The big-name actor James Franco, amongst others, curated this collection of ‘Paintings at the Edge of Reality,’ and I’m sure he is the sole reason for the film reference. Apart from exhibit A, the evidence on the walls, I offer as exhibit B the show’s blurb. The paintings apparently exist ‘between figuration and abstraction, realism and surrealism,’ or in other words, ‘could be any painting from the last 100 years,’ and Cinematic Visions addresses ‘the slippery world of image making and image reading,’ or in other words, ‘what it’s like to look at art.’ In a tour de force of nonsense, the blurb argues that moving through the gallery becomes ‘a kind of tracking shot,’ which would be true of moving through a toilet too, as that’s how eyesight works. It then concludes that ‘the act of looking becomes cinematic,’ which is ridiculously vague. The act of looking is like going to the cinema? The exhibition is cinematic, because we see it with our eyes? Please.
The strongest argument offered is that these paintings, like films, tell a story. Still, in that case, the show could as well be titled ‘Literary Visions.’ I also challenge James Franco to show me a painting that doesn’t tell a story. So I’m going to dismiss this film rubbish, and look at what the exhibition actually is – a set of pleasant paintings that lack a unifying theme.
The opener is Chris Ofili’s Ovid-Windfall (2012), which I first saw at the Titian exhibition at the National Gallery. It’s stunning, but the fact it’s so easily appropriated for this show supports my rant, above.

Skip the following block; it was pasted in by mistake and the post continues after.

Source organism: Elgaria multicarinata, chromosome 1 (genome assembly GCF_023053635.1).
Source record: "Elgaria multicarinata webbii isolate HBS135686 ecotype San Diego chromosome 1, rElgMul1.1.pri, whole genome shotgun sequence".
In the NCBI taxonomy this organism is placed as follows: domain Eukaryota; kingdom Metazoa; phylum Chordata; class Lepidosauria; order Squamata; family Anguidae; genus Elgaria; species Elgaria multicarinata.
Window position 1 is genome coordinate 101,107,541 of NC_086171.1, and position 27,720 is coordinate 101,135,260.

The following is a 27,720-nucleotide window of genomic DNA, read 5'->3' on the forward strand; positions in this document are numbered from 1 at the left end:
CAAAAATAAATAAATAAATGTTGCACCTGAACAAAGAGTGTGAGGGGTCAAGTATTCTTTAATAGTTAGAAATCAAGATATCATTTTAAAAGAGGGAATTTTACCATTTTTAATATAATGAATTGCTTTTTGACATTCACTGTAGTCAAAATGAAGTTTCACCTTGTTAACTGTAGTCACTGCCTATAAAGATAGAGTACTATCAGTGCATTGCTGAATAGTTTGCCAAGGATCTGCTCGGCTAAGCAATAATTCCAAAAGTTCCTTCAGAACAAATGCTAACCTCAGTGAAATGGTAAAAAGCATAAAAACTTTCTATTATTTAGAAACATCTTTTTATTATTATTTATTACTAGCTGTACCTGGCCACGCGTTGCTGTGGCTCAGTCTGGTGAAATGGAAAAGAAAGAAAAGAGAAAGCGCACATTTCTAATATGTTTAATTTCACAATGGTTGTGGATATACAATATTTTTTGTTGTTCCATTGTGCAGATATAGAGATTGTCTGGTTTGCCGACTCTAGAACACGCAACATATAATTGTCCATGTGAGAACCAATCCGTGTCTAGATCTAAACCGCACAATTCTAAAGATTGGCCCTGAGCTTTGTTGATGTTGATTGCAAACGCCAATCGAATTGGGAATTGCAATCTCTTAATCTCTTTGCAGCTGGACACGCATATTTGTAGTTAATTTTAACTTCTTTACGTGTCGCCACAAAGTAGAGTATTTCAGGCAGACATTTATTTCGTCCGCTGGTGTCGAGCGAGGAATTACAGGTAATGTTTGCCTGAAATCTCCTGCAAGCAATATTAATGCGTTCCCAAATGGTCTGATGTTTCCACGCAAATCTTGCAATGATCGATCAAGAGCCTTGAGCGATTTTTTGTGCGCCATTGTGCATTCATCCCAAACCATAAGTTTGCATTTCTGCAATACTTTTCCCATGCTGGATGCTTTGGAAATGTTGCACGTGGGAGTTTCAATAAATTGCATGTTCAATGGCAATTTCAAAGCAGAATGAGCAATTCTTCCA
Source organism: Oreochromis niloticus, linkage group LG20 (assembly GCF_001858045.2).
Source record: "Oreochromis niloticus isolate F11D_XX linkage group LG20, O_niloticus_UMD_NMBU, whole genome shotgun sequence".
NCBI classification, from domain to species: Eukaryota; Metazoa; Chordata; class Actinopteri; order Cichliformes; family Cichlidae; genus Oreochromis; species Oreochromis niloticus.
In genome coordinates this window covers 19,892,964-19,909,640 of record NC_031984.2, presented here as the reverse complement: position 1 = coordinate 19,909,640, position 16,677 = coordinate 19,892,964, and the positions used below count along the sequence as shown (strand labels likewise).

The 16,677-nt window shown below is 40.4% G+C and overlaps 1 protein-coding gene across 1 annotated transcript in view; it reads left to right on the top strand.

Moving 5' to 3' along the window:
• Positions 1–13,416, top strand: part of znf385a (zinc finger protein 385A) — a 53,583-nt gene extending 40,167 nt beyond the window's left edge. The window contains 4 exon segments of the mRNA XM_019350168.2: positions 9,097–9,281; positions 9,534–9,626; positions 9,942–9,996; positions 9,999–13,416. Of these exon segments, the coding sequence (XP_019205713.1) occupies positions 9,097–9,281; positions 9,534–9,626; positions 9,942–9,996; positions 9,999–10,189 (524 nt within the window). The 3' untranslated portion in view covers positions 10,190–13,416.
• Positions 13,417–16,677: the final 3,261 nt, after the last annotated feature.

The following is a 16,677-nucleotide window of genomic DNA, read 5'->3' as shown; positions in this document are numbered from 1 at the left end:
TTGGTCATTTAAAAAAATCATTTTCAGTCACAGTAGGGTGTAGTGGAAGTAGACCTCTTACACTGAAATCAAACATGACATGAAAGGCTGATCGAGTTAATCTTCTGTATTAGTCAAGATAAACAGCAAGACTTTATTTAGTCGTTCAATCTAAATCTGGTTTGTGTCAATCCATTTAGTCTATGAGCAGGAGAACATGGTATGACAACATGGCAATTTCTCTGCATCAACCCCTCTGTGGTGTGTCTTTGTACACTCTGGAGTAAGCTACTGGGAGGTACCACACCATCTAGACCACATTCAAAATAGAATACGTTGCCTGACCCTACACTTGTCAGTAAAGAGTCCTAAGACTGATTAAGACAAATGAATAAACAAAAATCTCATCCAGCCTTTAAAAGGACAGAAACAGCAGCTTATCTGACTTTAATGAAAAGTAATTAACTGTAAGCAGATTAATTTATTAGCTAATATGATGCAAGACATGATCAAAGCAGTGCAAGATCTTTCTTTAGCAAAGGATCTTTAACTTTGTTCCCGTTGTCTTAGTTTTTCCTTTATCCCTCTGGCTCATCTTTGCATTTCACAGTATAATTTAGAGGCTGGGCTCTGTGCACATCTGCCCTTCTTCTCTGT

There is a mythical sub-theme that can also be seen in Inka Essenhigh’s Daphne and Apollo (2013), a sci-fi/fantasy/Marvel comic mash-up that jumps out of the canvas at you,
and in Elaine Reichek’s re-imagining of the story of Ariadne as trashy romantic fiction,
as well as in Barnaby Furnas’ Creation of Adam (2013),
which sees Adam dragging himself out of a primeval sludge, as imperfectly formed as a caveman; the sludge draws attention to the paint itself, running like drips down the canvas, and so the work becomes an interesting reflection on the nature of creation, whether artistic, evolutionary or Biblical.
Portraits form another theme, from Anna Neel’s Ian and Mary (1971), painted from life, but only realist in terms of psychological truth, to Chantal Joffe’s Jessica (2012), a portrait of the actress Jessica Chastain, photographed via Skype and then transformed in a very ‘painterly’ oil painting. An interesting oddity is Sandro Kopp’s Ambassador (2013),
which poses a pet as the Mona Lisa. The intensely public becomes the intensely personal, an enjoyable juxtaposition.
Upstairs, a series of vibrant abstractions tell tales which, as I suggested earlier, could as easily form part of a literary exhibition as a ‘cinematic’ one. Cecily Brown’s Sweetly Reminiscent, Something Mother Used to Make (2013) sees female forms busily engaged in all kinds of activities, and Suling Wang’s Shadow Wing (2013) basically does the same, but with dark, uni-sex strokes. Adriana Varejao’s Monochromo “Jiaguwen” Azul (2013), a visceral work where a set of veins crack though the canvas, suggests a kind of body horror reminiscent of Cronenberg. Okay, you’ve got me there – I spotted a film reference.
Overall, a nice selection of contemporary paintings, very tenuously linked. The problem with the weak link is that it leaves you wandering around the gallery looking for something that isn’t there, which confuses the experience. Franco currently has an exhibition on at Pace London. I only hope his own work is more powerfully presented.
Cinematic Visions runs at the Victoria Miro until 3rd August 2013.
Keep up with my blog – follow me on Twitter @bitesizedmary